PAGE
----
“The key connection for us is that all three disappeared from the Church and Wellesley area, they have family and friends who are concerned about them, and everything that we’ve done from the onset, there is nothing that tells us where these three people are,” she says.
[. . . El-Farouk] Khaki says police should continue to expand the search by looking at cold cases and outstanding missing-person reports, in Toronto areas outside the Village and beyond. If these three men are indeed connected, Khaki says, it’s important for investigators to understand the cultural sensitivities and discrimination that explain why men like Kayhan and Faizi live double lives. With that in mind, it’s possible other missing-persons cases could be connected as well.
“I don’t think it’s problematic that police are looking at all possibilities, but I think they need to cast their net a little bit wider,” he says. “Start looking to see if other people have been reported missing from other areas. If there’s people connected to this community and also living closeted lives, the person who reports them missing could change how it is investigated.”
Wonkman blogs about why it matters that Toronto’s mayor Rob Ford has refused, for a third year, to attend Toronto Pride. A decade ago, when GLBT rights were that much less mainstream, suburban conservative Mel Lastman went.
Mel went because he was a tremendous baby-kisser. Mel was never happier than when he was shaking hands and meeting new people and mixing with his constituents. Parades and street festivals were incredible fun.
But more importantly, Mel went because Mel recognized that he was mayor of the entire city.
Not just the parts which voted for him, and not just the parts which he found appealing.
One of Mel’s main goals as mayor was to bring the city together: to promote inclusiveness and mutual understanding, to promote and protect minority cultures, to foster an environment where people from all over the world can feel at home.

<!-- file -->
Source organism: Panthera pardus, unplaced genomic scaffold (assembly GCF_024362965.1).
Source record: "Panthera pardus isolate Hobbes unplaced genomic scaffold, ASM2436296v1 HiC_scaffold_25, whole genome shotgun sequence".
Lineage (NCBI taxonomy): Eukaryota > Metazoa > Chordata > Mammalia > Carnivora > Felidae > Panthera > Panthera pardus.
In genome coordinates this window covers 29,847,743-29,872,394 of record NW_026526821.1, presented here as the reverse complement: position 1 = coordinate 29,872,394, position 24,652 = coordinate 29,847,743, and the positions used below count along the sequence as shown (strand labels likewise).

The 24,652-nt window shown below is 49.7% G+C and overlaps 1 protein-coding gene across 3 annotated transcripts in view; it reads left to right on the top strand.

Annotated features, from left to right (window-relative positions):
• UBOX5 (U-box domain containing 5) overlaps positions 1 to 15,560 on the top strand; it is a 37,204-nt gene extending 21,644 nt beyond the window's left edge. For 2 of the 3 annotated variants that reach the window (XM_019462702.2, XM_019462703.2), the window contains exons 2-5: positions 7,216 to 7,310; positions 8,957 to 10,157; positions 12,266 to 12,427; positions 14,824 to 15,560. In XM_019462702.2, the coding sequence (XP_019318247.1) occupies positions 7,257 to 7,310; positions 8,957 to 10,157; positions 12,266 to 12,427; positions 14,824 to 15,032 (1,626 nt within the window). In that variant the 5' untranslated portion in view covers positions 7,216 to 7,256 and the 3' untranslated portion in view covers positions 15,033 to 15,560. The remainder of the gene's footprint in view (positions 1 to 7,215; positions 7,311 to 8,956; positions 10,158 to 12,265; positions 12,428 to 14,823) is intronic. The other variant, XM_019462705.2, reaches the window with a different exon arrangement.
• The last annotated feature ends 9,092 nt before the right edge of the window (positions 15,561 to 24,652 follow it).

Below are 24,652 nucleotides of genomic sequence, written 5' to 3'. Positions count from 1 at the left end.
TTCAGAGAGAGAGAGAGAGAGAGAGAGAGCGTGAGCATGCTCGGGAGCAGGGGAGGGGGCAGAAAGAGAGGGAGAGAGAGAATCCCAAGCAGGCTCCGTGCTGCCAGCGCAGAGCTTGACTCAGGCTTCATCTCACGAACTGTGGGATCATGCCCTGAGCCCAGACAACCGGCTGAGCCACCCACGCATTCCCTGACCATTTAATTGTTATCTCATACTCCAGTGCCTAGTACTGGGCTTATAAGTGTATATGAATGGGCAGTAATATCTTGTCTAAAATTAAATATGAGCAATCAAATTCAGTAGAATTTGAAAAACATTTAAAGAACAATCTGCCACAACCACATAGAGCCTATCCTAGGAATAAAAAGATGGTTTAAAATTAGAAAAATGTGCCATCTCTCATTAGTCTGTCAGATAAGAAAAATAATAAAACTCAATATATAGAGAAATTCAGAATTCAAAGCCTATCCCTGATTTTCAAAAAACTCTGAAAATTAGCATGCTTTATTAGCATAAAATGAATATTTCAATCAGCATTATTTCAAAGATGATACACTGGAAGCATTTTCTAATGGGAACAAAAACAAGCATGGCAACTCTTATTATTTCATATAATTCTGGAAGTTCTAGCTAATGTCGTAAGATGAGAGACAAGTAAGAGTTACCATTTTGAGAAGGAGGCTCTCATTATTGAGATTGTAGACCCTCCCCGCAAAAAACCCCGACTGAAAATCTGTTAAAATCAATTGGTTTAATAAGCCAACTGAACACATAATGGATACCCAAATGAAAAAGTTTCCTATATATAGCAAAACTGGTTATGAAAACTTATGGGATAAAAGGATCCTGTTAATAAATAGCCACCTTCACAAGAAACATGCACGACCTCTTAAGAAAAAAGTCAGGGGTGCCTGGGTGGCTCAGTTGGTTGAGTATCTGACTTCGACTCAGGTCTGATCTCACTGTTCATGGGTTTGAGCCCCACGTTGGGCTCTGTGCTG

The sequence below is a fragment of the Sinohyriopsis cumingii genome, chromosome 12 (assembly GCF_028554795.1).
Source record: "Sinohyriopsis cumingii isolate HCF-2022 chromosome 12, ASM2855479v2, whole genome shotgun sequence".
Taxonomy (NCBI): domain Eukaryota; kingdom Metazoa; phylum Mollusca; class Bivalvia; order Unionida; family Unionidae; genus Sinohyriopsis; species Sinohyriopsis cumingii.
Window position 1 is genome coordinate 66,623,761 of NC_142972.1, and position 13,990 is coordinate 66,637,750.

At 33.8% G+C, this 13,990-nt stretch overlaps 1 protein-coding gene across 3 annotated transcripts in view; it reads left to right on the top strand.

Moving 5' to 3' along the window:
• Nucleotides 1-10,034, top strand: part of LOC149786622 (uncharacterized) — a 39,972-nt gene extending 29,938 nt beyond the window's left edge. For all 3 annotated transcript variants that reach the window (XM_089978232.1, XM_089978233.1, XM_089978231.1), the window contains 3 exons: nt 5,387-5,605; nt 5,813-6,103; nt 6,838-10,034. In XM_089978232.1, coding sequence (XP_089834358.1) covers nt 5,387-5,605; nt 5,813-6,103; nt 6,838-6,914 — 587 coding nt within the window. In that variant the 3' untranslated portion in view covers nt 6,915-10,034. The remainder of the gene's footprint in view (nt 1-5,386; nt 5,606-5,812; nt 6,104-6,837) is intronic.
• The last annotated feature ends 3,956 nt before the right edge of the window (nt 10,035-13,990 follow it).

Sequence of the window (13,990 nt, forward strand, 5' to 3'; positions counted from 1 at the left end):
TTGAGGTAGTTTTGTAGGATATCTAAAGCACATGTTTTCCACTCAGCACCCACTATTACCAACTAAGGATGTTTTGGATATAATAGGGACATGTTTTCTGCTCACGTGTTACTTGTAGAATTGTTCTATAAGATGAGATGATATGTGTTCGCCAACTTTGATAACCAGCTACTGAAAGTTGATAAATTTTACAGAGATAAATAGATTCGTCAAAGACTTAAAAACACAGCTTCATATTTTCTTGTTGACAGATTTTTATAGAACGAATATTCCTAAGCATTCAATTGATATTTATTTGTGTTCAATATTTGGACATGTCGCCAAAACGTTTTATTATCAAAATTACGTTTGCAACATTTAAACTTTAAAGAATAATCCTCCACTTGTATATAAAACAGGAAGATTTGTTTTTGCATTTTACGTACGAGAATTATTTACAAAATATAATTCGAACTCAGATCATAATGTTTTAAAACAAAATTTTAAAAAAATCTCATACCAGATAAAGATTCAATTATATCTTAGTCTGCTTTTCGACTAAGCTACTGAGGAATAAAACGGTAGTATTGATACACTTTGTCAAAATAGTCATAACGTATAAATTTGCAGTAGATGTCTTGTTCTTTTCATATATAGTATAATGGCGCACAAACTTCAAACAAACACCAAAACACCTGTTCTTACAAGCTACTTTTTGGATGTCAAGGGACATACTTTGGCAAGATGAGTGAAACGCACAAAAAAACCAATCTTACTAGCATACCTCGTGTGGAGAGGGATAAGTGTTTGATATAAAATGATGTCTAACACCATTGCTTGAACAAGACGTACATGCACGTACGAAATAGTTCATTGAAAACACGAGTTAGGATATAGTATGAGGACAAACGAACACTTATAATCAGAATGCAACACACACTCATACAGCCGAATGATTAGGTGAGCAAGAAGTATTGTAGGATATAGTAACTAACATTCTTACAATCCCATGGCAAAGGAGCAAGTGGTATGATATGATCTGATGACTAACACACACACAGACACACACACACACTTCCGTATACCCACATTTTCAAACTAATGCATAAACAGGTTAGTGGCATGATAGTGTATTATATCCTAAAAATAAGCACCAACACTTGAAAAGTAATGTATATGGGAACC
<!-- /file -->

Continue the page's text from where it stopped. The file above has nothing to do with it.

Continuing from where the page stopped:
And if occasionally he had to something he found distasteful or uncomfortable to reach that goal? Mel would pull on his big-boy pants and get it over with.
[. . .]
This was one of the pivotal moments in Mel’s career as mayor. It set the tone for the rest of his term in office. It was a moment when he proved something important to his constituents: all that talk about “inclusiveness” and “mayor of the whole city” was more than just idle political chatter. He was going to put himself out there, he was going to make a good-faith effort to engage with minority cultures on their own terms, and he was going to use his power as mayor to encourage the values he espoused, rather than cynically ditching them after election night.
Mel was not a perfect mayor—but he got this part right. No matter what you thought about his politics and his policies, we all knew that he genuinely loved this city and its people. It’s part of why he absolutely roared to victory in the 2000 mayoral election.
Mel started with a city split nearly in two along ideological and geographic lines, and he turned it into a unified, cohesive and coherent metropolis. He healed the rifts which he himself had inadvertently created. And he left the city more united, more even and more inclusive than he’d found it.
Would that Ford was a tenth of Lastman.